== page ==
Assistive Technology includes any item, piece of equipment, or product system, whether acquired commercially, off-the-shelf, modified or customized, that is used to increase, maintain, or improve functional capabilities of individuals with disabilities. Assistive Technology Service is any service that directly assists an individual with a disability in the selection, acquisition, or use of an assistive technology device.
Source: The US technology-related assistance for individuals with disabilities act of 1988, Section 3.1. Public Law 100-407, August 9, 1988 (renewed in 1998 in the Clinton Assistive Technology Act)
“The varied use of technology for children with autism continues to receive limited attention, despite the fact that technology tends to be a high interest area for many” students with autism. (From Assistive Technology for Children with Autism, Written by Susan Stokes under a contract with CESA 7 and funded by a discretionary grant from the Wisconsin Department of Public Instruction.)
Augmentative and Alternative Communication (AAC) strategies assist people with severe communication disabilities to participate more fully in their social roles including interpersonal interaction, learning, education, and community activities. AAC entails learning to communicate by typing on a keyboard or pointing at letters, images, or other symbols to represent messages. This allows a mode of communication other than speech for those who need it. At HTS, one AAC device we use is the Lightwriter.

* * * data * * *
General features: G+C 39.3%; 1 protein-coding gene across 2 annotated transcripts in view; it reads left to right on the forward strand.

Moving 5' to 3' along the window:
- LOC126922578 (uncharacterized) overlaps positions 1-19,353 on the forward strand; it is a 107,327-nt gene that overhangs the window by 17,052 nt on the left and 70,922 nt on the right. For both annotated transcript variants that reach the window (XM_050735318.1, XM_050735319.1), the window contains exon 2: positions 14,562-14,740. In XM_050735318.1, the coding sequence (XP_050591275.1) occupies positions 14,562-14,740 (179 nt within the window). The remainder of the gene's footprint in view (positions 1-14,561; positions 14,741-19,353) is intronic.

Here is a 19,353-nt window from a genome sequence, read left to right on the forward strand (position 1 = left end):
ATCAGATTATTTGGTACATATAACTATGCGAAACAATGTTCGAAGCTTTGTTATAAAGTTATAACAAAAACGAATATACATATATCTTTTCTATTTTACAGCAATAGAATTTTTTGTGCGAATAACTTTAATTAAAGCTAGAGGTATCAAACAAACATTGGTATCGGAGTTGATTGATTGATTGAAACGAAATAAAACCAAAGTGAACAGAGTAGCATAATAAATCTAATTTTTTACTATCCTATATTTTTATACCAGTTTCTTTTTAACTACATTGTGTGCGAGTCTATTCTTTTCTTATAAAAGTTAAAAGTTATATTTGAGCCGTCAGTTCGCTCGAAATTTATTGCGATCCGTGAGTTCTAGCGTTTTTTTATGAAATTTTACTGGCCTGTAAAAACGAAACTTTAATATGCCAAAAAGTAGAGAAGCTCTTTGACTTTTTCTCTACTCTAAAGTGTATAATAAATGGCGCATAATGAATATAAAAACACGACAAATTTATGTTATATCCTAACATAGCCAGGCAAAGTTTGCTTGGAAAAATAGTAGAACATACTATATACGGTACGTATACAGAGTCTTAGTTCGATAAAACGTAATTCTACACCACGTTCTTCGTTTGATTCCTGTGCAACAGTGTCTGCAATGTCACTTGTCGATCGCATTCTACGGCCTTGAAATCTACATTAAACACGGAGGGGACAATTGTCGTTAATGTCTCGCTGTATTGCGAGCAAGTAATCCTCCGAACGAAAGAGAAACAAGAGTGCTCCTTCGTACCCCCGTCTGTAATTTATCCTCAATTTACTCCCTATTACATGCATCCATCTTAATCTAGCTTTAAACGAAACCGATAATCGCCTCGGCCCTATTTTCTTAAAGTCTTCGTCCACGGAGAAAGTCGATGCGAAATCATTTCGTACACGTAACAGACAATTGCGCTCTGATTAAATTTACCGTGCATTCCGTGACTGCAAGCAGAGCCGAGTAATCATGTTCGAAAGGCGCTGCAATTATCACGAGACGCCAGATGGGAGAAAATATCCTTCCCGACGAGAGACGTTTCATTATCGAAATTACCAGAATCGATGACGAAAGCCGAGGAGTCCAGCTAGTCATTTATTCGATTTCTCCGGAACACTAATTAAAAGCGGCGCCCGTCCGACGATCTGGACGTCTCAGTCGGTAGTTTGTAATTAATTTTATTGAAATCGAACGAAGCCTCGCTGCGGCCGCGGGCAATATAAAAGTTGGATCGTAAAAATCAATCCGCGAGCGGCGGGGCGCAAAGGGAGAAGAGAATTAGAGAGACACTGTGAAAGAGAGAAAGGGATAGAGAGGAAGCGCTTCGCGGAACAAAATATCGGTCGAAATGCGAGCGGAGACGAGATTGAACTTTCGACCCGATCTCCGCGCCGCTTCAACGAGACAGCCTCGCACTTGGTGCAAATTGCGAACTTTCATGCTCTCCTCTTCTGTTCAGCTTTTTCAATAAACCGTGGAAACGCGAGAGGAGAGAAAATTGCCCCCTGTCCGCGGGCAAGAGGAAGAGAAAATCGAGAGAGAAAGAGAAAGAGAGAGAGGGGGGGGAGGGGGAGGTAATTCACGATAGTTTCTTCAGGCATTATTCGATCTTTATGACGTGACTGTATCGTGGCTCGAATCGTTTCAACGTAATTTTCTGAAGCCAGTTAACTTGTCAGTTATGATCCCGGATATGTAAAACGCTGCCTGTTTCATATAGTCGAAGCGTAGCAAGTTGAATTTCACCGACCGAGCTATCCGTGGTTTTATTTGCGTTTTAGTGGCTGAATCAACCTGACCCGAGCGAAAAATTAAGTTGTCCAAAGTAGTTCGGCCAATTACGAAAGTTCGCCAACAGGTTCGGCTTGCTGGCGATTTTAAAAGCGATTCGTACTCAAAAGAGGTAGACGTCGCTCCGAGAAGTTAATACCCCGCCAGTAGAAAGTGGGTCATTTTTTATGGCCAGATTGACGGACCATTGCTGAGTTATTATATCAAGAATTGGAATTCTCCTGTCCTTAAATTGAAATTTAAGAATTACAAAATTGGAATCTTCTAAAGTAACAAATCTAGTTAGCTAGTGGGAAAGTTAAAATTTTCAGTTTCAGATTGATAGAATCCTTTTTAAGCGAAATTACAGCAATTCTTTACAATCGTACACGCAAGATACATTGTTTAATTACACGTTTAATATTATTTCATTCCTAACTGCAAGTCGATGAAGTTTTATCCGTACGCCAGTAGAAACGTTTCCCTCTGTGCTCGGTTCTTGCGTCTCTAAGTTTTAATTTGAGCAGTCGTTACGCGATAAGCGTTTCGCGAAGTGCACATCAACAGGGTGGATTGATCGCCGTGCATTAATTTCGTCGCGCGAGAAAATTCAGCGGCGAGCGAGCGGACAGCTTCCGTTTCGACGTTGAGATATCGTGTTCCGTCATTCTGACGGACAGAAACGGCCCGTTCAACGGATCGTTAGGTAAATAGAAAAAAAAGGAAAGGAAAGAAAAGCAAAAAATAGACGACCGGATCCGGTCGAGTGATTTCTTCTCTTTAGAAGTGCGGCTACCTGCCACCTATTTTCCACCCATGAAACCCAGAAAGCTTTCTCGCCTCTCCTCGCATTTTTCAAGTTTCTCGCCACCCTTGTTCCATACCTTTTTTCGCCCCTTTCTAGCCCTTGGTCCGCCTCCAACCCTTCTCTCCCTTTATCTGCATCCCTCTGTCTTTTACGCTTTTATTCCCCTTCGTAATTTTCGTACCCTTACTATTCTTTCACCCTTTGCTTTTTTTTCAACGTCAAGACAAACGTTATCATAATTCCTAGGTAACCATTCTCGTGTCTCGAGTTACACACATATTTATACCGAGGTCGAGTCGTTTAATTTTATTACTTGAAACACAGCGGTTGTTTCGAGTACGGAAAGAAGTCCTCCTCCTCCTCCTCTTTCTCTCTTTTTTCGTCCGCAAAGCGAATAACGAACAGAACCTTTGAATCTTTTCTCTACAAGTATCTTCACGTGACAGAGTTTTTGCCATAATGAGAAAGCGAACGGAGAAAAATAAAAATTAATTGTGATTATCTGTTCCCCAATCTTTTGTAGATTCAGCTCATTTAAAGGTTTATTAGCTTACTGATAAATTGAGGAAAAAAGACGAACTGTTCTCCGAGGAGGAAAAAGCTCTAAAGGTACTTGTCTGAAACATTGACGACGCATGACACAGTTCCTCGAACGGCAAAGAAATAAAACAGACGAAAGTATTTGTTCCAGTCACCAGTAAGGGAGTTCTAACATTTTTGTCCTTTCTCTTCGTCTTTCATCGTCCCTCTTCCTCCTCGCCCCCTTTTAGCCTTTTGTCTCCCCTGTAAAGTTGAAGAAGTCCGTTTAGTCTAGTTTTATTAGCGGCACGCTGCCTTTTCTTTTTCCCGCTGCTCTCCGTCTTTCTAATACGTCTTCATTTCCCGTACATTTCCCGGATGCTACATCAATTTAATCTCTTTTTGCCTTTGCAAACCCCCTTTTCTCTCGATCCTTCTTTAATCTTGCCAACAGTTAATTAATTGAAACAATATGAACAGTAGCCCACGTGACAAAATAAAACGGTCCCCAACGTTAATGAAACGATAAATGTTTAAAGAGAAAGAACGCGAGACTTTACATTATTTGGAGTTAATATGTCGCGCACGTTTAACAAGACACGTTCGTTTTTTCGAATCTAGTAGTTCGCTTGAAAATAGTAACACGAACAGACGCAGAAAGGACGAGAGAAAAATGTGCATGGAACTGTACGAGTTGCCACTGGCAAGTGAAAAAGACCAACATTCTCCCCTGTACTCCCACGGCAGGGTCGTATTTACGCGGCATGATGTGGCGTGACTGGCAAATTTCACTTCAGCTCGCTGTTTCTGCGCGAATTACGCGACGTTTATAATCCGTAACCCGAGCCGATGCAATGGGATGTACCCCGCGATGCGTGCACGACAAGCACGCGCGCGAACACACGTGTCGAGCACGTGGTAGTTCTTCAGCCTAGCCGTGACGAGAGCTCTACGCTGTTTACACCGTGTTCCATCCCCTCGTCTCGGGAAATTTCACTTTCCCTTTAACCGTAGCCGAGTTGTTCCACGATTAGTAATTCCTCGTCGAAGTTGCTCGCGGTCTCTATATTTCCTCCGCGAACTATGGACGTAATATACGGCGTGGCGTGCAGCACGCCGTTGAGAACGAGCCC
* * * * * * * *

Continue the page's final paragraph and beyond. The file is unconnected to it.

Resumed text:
We use many kinds of technology to help our students develop. Various technologies target specific skill areas commonly associated with children with autism.
- “Low” Technology: visual support strategies which do not involve any type of electronic or battery operated device. Example: picture icons, picture communication boards, schedules.
- “Mid” Technology: Battery operated devices or “simple” electronic devices requiring limited advancements in technology. Example: tape recorders, simple voice output devices.
- “High” Technology: Complex technological support strategies. For example: video cameras, computers and adaptive hardware, complex voice output devices.
(Adapted from “Assistive Technology for Children with Autism” written by Susan stokes under a contract with CESA 7 and funded by a discretionary grant from the Wisconsin Department of Public Instruction.)